My Response to the Arizona Shootings

I wanted to throw out a few questions in light of the tragic events in Tucson, Arizona over the weekend.

Much can be learned from the tragedy, including how not to respond, which Rachel Held Evans wrote a succint and thoughtful piece regarding. What I have found almost as alarming as the violence itself is the manner in which people are so quick to lay blame upon the innocent.

Sarah Palin and her “crosshairs” has taken on a whole new meaning. Regardless of a person’s political affiliation, I can say with all certainty that Palin’s “crosshairs” metaphor was neither calling for, nor condoning the murder of six people, including a 9 year-old girl. I find any correlation between the two to be both dangerous and highly irresponsible.

Why is it difficult for people to simply point the finger at the person responsible? We want to blame the military, his parents, the FBI, his education, the medical profession, the conservative right, the Tea Party, and of course, Sarah Palin. Why can we not just blame Jared Loughner himself?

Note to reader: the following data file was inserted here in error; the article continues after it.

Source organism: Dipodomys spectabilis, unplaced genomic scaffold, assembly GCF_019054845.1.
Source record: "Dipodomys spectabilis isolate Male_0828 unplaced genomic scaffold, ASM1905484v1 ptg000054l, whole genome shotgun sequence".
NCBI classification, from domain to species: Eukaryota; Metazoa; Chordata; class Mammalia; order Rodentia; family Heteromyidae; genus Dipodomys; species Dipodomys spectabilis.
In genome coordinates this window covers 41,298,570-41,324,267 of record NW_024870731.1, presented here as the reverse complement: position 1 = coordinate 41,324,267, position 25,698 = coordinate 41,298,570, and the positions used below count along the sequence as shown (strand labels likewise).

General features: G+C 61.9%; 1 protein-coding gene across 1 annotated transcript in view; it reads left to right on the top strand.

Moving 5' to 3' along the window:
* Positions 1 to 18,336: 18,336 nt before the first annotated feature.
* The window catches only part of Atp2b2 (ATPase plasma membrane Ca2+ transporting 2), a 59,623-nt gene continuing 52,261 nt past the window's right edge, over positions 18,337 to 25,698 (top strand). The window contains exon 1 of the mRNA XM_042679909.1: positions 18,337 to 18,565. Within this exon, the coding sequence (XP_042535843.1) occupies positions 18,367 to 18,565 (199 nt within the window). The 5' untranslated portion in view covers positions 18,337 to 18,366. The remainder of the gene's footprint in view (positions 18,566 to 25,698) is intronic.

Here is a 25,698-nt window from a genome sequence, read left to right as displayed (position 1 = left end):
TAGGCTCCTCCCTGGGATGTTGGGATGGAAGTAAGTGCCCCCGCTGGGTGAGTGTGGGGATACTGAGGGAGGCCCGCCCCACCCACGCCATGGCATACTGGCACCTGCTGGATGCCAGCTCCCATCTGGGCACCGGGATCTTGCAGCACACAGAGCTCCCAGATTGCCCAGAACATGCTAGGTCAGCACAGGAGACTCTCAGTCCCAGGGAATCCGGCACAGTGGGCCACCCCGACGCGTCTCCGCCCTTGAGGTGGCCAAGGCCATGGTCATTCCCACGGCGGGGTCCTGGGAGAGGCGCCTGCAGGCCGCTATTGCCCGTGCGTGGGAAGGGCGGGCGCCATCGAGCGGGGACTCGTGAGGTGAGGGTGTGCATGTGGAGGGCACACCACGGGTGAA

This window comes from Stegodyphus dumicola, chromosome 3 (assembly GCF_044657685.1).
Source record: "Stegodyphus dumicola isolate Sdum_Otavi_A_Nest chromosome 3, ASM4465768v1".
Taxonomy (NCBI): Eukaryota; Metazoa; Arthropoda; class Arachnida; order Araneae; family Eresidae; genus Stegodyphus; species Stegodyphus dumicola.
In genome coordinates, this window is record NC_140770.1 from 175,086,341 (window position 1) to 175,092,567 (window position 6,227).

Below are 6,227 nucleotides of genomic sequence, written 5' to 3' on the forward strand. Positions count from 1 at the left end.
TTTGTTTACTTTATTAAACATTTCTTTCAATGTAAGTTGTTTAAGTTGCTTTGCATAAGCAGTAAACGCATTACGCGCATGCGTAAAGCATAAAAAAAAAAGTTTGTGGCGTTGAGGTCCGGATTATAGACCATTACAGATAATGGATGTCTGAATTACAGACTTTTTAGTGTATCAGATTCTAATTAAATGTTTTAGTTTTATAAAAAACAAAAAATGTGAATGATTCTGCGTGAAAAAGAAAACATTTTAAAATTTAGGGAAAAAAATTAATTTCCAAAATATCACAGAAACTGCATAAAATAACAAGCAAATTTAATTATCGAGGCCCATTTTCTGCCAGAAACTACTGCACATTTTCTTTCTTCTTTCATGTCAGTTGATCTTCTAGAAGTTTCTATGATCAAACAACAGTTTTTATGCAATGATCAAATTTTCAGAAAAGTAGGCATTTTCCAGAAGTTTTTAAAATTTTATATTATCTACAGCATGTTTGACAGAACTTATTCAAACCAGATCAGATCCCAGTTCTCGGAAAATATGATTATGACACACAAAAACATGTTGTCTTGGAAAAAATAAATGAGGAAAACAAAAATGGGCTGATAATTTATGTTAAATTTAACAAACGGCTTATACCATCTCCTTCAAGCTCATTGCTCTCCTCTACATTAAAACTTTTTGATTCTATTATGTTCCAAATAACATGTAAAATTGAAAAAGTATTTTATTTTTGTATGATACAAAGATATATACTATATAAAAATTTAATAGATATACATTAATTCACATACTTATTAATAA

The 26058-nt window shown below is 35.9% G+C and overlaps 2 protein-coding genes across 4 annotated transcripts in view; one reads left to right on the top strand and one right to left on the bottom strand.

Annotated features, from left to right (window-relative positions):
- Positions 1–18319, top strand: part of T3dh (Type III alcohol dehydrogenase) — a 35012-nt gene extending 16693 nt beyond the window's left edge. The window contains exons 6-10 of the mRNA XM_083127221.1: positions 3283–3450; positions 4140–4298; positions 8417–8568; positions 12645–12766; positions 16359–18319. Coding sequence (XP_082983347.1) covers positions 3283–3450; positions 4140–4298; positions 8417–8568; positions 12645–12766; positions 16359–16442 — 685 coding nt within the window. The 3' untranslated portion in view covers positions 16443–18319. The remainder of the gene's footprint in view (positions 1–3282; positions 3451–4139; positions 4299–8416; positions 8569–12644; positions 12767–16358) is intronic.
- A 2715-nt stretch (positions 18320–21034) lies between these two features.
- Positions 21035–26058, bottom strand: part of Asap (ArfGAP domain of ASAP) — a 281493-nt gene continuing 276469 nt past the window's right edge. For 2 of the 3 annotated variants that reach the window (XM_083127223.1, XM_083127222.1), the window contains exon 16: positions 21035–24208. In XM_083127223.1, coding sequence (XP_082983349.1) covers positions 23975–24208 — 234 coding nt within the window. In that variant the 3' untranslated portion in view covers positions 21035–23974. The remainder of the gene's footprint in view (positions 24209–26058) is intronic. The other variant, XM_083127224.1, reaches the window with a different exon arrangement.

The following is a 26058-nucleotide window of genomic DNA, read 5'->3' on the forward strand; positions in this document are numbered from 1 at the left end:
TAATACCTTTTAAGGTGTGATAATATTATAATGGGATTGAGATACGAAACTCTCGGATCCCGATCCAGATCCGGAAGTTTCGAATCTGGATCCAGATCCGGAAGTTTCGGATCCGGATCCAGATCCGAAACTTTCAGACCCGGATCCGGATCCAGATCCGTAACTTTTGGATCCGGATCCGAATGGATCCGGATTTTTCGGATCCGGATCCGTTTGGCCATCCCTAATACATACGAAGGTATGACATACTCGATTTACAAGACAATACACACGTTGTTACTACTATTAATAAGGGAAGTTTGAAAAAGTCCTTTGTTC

He was mentally unstable, at the very least, and it looks as though he knew exactly what he was doing. I find the speed with which we point fingers and pass the blame an alarming symptom of our society as a whole. We fail to take personal responsibility for our actions. Then, in the case of tragedy or illegal actions, we do the same and essentially give people a free pass.

I apologize if this seems like a rant (I do like a good rant from time to time). I am simply sickened by the way in which the news media and individuals have responded to this senseless act, as though any other party was responsible besides the man who pulled the trigger.

What say you? Who do you think is ultimately responsible for the Tucson shooting? Have you been incensed by the rhetoric or do you tend to block those things out? What has happened to personal responsibility?

15 thoughts on “My Response to the Arizona Shootings”

  1. Clearly, Sarah Palin is not responsible for this man’s actions.

    However, the extreme rhetoric coming out of her camp, which reasonable people can understand is mere “brand marketing,” can definitely be twisted by less reasonable people into an argument legitimizing violence. When over-the-top statements go mainstream, this only encourages the fringe.